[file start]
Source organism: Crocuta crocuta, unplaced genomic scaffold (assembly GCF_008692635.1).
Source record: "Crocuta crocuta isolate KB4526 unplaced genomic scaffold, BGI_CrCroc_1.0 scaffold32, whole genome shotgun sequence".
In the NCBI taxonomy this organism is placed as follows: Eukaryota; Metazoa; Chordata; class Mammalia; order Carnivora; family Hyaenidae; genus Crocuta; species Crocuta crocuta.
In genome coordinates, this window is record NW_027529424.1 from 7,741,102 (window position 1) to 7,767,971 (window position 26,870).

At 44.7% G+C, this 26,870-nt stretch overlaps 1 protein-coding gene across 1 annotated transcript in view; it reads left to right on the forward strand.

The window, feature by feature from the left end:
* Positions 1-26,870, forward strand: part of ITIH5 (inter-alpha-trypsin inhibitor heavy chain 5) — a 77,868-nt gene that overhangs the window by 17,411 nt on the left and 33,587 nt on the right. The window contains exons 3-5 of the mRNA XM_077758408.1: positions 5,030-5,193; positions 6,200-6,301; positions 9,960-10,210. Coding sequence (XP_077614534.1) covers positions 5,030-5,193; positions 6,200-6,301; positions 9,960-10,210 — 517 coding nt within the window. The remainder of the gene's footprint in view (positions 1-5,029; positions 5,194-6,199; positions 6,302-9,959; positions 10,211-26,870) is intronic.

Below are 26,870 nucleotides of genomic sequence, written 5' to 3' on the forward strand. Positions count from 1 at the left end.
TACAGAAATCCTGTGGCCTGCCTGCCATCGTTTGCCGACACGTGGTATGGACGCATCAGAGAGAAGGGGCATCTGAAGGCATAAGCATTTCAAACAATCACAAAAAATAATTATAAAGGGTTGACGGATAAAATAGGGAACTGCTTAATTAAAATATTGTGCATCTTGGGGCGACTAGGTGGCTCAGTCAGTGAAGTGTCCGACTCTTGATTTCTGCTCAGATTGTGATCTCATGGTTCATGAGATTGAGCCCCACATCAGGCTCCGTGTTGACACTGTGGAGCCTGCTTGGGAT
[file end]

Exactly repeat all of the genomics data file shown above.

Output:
Source organism: Crocuta crocuta, unplaced genomic scaffold (assembly GCF_008692635.1).
Source record: "Crocuta crocuta isolate KB4526 unplaced genomic scaffold, BGI_CrCroc_1.0 scaffold32, whole genome shotgun sequence".
In the NCBI taxonomy this organism is placed as follows: Eukaryota; Metazoa; Chordata; class Mammalia; order Carnivora; family Hyaenidae; genus Crocuta; species Crocuta crocuta.
In genome coordinates, this window is record NW_027529424.1 from 7,741,102 (window position 1) to 7,767,971 (window position 26,870).

At 44.7% G+C, this 26,870-nt stretch overlaps 1 protein-coding gene across 1 annotated transcript in view; it reads left to right on the forward strand.

The window, feature by feature from the left end:
* Positions 1-26,870, forward strand: part of ITIH5 (inter-alpha-trypsin inhibitor heavy chain 5) — a 77,868-nt gene that overhangs the window by 17,411 nt on the left and 33,587 nt on the right. The window contains exons 3-5 of the mRNA XM_077758408.1: positions 5,030-5,193; positions 6,200-6,301; positions 9,960-10,210. Coding sequence (XP_077614534.1) covers positions 5,030-5,193; positions 6,200-6,301; positions 9,960-10,210 — 517 coding nt within the window. The remainder of the gene's footprint in view (positions 1-5,029; positions 5,194-6,199; positions 6,302-9,959; positions 10,211-26,870) is intronic.

Below are 26,870 nucleotides of genomic sequence, written 5' to 3' on the forward strand. Positions count from 1 at the left end.
TACAGAAATCCTGTGGCCTGCCTGCCATCGTTTGCCGACACGTGGTATGGACGCATCAGAGAGAAGGGGCATCTGAAGGCATAAGCATTTCAAACAATCACAAAAAATAATTATAAAGGGTTGACGGATAAAATAGGGAACTGCTTAATTAAAATATTGTGCATCTTGGGGCGACTAGGTGGCTCAGTCAGTGAAGTGTCCGACTCTTGATTTCTGCTCAGATTGTGATCTCATGGTTCATGAGATTGAGCCCCACATCAGGCTCCGTGTTGACACTGTGGAGCCTGCTTGGGAT